In my last job I was tasked with developing a wellness culture at a continuing care retirement community. The impetus actually came from my interview when I blindly asked if the organization was familiar with the work of Dan Buettner who orchestrated a vitality project in Albert Lea, Minnesota based up his work interpreting the longevity studies of the National Geographic Society. Geographers dubbed identified five longevity pockets around the world as ‘Blue Zones’, where places had centenarians at rates ten to thirty times the average US city. Interestingly, with the exception of one, these places had average monthly incomes of $500 to $800 USD. That lone exception was Loma Linda California. The other places identified were: Ikaria, Greece; Nicoya, Costa Rica ; Okinawa, Japan ; and Sardinia, Italy . These five distinct cultures had commonalities that could be applied to longevity throughout the world. The top four are: Eat Wisely, Move (exert) Naturally (daily), Possess a daily Sense of Purpose, and Connect with your Community. Buettner eventually published a book, Blue Zones: Lessons for Living Longer from the People Who’ve Lived the Longest. You can even guestimate your own longevity from his Vitality Compass on the Bluezones web site. And believe it or not, he is one of the few wellness gurus who is not trying to sell you something.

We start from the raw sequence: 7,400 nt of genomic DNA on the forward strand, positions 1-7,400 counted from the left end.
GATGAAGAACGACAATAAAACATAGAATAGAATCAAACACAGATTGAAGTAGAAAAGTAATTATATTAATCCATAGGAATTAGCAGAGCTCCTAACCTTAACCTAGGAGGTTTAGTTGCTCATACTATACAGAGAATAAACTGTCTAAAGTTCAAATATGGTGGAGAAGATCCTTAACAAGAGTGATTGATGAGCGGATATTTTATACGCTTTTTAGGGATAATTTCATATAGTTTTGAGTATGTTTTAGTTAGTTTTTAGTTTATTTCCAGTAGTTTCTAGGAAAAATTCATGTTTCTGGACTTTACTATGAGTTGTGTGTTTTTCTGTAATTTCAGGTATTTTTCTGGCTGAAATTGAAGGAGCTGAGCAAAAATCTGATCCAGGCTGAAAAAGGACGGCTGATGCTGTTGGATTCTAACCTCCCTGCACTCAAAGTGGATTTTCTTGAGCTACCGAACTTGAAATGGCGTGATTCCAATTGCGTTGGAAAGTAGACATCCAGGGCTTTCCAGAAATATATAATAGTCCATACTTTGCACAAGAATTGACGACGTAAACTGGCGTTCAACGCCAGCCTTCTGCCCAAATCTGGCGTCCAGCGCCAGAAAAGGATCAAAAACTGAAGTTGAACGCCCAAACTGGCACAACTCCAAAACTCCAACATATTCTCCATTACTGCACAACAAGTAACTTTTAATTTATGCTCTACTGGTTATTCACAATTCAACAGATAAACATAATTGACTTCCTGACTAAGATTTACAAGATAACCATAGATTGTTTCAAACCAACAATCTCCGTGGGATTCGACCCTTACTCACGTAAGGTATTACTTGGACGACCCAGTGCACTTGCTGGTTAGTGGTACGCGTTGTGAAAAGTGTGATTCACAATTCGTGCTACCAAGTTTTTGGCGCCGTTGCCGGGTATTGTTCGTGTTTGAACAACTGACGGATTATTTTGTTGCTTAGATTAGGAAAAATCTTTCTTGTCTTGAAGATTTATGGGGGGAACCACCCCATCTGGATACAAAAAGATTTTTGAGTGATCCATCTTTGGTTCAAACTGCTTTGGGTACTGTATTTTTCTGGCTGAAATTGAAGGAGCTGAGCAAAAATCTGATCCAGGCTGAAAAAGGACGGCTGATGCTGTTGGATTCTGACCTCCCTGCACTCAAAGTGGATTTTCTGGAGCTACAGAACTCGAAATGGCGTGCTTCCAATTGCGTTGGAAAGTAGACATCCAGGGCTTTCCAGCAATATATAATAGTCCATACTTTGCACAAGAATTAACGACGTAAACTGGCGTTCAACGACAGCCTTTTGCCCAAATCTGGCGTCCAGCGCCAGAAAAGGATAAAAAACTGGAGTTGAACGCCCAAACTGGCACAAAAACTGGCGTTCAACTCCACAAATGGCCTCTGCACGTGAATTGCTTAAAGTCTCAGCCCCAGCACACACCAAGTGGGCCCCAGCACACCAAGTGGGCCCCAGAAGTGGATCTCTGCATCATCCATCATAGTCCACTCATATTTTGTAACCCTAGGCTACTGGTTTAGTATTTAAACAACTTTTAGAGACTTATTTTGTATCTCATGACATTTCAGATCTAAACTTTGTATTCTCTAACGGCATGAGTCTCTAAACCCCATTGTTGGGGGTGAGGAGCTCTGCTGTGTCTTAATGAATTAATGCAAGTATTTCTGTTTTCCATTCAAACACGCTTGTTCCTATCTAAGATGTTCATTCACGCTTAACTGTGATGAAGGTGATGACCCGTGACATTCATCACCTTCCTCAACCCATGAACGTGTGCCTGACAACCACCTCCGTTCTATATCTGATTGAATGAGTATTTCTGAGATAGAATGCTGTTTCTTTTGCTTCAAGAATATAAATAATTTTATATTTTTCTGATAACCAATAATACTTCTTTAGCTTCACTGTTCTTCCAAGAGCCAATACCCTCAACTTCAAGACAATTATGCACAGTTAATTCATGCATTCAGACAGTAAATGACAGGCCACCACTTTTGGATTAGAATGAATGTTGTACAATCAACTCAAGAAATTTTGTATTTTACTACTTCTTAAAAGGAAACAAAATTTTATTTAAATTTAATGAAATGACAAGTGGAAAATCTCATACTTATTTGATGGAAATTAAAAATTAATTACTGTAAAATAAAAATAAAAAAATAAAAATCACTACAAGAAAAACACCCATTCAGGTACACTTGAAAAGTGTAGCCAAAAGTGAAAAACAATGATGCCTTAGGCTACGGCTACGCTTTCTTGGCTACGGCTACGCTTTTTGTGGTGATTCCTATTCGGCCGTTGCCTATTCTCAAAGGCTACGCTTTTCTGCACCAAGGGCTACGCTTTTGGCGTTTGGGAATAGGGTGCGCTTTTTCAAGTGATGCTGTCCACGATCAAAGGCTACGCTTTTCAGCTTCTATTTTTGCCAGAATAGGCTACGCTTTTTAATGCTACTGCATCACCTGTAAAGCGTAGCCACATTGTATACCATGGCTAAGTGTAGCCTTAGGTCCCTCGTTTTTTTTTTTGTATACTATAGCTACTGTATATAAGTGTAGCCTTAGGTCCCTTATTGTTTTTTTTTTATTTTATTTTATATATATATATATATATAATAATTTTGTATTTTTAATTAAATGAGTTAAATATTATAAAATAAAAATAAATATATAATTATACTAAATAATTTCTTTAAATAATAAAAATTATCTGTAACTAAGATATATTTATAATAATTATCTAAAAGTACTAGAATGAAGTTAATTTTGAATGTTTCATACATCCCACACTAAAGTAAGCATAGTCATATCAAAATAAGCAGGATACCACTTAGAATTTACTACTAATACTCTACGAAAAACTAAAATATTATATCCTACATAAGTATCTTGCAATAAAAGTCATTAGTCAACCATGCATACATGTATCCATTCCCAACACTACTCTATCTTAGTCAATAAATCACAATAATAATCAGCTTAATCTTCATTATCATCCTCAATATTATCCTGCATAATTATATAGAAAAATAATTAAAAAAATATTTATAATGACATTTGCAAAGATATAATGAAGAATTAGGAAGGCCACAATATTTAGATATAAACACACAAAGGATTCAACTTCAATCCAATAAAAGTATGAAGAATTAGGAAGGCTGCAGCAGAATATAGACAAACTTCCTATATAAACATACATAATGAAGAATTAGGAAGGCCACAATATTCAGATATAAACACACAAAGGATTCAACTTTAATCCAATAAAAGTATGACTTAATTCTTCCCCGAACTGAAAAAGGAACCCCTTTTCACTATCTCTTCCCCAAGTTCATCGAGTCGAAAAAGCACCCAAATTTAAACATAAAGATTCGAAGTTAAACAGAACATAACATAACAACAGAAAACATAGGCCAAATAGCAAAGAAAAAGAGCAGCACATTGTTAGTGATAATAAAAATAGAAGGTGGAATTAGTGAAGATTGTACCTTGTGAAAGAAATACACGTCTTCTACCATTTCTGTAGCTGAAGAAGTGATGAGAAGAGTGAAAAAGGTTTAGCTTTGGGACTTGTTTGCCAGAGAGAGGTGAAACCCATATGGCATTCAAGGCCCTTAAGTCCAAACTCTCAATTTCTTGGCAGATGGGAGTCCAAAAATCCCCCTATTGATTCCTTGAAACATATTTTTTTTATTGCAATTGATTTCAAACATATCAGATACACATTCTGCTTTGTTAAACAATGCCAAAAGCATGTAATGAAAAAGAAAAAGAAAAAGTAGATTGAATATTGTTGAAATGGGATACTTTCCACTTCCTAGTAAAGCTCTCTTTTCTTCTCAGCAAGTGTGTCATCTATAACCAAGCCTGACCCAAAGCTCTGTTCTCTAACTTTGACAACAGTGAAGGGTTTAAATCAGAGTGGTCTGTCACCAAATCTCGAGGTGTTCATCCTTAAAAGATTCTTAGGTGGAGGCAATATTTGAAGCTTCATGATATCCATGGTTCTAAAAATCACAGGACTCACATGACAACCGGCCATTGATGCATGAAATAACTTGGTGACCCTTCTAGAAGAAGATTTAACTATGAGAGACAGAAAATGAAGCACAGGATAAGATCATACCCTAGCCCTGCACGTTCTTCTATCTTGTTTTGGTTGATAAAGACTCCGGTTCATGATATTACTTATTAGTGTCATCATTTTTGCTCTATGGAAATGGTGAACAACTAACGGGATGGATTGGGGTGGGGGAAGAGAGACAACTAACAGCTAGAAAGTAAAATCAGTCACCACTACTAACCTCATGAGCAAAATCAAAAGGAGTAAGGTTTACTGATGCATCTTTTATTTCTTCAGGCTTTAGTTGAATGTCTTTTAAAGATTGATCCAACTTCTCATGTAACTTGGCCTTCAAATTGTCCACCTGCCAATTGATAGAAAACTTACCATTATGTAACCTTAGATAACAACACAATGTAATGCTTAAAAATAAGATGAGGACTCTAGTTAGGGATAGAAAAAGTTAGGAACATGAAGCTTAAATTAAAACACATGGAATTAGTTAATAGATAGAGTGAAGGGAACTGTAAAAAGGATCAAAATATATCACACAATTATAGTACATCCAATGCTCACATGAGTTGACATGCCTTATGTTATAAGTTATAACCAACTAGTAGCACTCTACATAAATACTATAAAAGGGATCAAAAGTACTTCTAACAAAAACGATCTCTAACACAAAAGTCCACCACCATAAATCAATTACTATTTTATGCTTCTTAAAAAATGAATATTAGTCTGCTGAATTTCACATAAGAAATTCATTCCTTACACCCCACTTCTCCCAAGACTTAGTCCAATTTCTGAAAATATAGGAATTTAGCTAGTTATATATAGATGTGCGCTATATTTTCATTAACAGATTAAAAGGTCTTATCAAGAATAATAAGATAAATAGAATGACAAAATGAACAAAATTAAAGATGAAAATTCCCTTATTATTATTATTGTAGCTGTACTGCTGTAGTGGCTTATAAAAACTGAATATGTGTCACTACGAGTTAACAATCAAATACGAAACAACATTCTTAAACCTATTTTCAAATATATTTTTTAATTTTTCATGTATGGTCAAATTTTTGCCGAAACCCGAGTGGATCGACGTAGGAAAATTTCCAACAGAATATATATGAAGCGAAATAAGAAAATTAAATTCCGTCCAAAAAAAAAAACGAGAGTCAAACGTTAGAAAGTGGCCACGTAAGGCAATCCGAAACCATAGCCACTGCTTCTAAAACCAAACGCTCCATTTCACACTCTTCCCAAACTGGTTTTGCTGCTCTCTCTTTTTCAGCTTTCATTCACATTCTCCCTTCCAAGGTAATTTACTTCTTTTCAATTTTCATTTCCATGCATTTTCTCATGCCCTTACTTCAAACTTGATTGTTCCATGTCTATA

All of these were tied to culture in some way. The foods available to these folks were primarily beans, fresh vegetables, and fresh fruits. Meat was a rarity in most of these societies often used as a condiment as opposed to a primary protein source. Loma Linda made the list because of the predominance of Seventh Day Adventists (most of whom are exclusively vegetarian). Natural movement involves primarily employment, where folks in Sardinia were often shepherds, walking five or more miles a day to tend the flock. All the societies engaged in gardening or small plot farming. Dancing, swimming, and other physical rituals accounted for the ‘move naturally daily’ regimen. Outside of Loma Linda, there was no word for ‘retirement’ in these cultures. That meant occupation was a life-long experience, and hence a purpose on hand regardless of age. Connecting with community involved friend networks, checking up on others, and participating in religious or community activities.
Applying these concepts to our own lives here in the US has interesting complications. We are a society inundated with food choices (mostly bad), occupation is often viewed a necessary and not a choice of fulfillment or purpose, are overworked at desk jobs with little time or inclination for exercise, and live in a sprawling set of suburbs outside of large cities where neighbors hardly speak to each other. You actually have to make very conscious decisions to apply these longevity principals to your own life. Most people scantly give any of this any thought, hence the famous quote about most people living lives of quiet desperation.